More than 20 million people in the UK have now been given their first dose of a coronavirus vaccine.
UK Health Secretary Matt Hancock says it's a "magnificent achievement for the country".
"I want to thank every single person who's come forward to get the jab," he said in a video posted to Twitter.
"Every jab in the arm is another life soon to be protected from this awful disease and means we are a step closer to returning to our normal lives."
It comes as nearly two million people aged 60 to 63 in England are being invited to book a coronavirus jab.
More than three in four people aged 65 to 70 took up the offer of a vaccination, the National Health Service said.
Prince William has urged Brits to keep on taking the COVID-19 vaccination so younger generations will feel it's important for them to have it.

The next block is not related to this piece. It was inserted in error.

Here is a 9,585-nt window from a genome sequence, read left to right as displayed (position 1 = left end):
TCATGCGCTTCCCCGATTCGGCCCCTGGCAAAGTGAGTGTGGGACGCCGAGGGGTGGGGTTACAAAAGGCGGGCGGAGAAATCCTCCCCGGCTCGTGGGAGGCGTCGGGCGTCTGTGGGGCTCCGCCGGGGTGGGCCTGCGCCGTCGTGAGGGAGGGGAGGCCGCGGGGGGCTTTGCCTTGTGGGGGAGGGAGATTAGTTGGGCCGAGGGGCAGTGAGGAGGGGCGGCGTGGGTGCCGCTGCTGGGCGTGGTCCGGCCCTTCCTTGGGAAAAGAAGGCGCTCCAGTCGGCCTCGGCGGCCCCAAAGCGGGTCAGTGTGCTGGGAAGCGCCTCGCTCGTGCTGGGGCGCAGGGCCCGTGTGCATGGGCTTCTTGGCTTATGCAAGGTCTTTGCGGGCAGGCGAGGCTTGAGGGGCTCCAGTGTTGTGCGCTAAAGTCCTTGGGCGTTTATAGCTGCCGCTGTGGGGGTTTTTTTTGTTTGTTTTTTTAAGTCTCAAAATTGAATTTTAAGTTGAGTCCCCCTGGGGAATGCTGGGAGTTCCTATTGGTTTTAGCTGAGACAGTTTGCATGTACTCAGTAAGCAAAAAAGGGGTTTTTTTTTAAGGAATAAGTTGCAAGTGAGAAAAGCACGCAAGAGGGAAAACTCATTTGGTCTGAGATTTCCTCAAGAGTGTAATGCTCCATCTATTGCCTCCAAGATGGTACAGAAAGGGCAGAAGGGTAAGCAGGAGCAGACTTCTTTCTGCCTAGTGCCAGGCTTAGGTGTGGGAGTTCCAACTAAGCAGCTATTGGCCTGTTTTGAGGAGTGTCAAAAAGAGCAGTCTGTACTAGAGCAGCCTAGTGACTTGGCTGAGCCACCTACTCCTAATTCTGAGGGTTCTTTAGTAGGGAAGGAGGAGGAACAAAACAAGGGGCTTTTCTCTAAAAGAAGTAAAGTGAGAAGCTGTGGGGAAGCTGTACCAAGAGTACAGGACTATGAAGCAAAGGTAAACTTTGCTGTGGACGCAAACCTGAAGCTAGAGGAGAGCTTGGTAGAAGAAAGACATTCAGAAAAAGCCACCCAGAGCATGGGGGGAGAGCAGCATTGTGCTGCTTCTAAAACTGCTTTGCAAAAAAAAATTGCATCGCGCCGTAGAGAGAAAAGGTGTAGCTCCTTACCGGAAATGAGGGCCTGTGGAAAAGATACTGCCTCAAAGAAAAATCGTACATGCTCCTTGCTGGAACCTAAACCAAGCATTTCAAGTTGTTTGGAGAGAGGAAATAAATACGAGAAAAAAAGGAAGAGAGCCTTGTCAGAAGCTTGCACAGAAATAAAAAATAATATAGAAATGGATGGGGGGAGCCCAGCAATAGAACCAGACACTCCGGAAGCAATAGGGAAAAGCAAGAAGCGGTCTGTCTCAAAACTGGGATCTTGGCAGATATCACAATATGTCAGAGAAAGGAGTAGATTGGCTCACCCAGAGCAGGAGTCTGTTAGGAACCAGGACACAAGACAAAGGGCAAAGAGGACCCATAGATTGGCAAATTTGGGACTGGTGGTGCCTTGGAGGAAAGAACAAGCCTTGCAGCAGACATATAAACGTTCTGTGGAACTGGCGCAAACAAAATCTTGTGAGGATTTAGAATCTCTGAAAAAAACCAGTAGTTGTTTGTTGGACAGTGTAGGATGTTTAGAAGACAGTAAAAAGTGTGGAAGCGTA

William also warned against "rumours and misinformation" on social media about coronavirus jabs, as he and Kate talked by video.
His comments came after the Queen encouraged those hesitant about vaccination to "think about other people rather than themselves".
Meanwhile, British health authorities have identified the UK's first cases of the Manaus variant of coronavirus, a new strain that may spread more rapidly and may respond less well to existing vaccines.
Up to six cases of the concerning variant first detected in the Brazilian city have been identified in Britain, three in England and three in Scotland, it emerged on Sunday.
There are concerns that the existing vaccines may be less effective against the Manaus strain, although more research is needed.
The UK has suffered more than 122,000 coronavirus deaths and 4.1 million cases since the pandemic began.
Australian Associated Press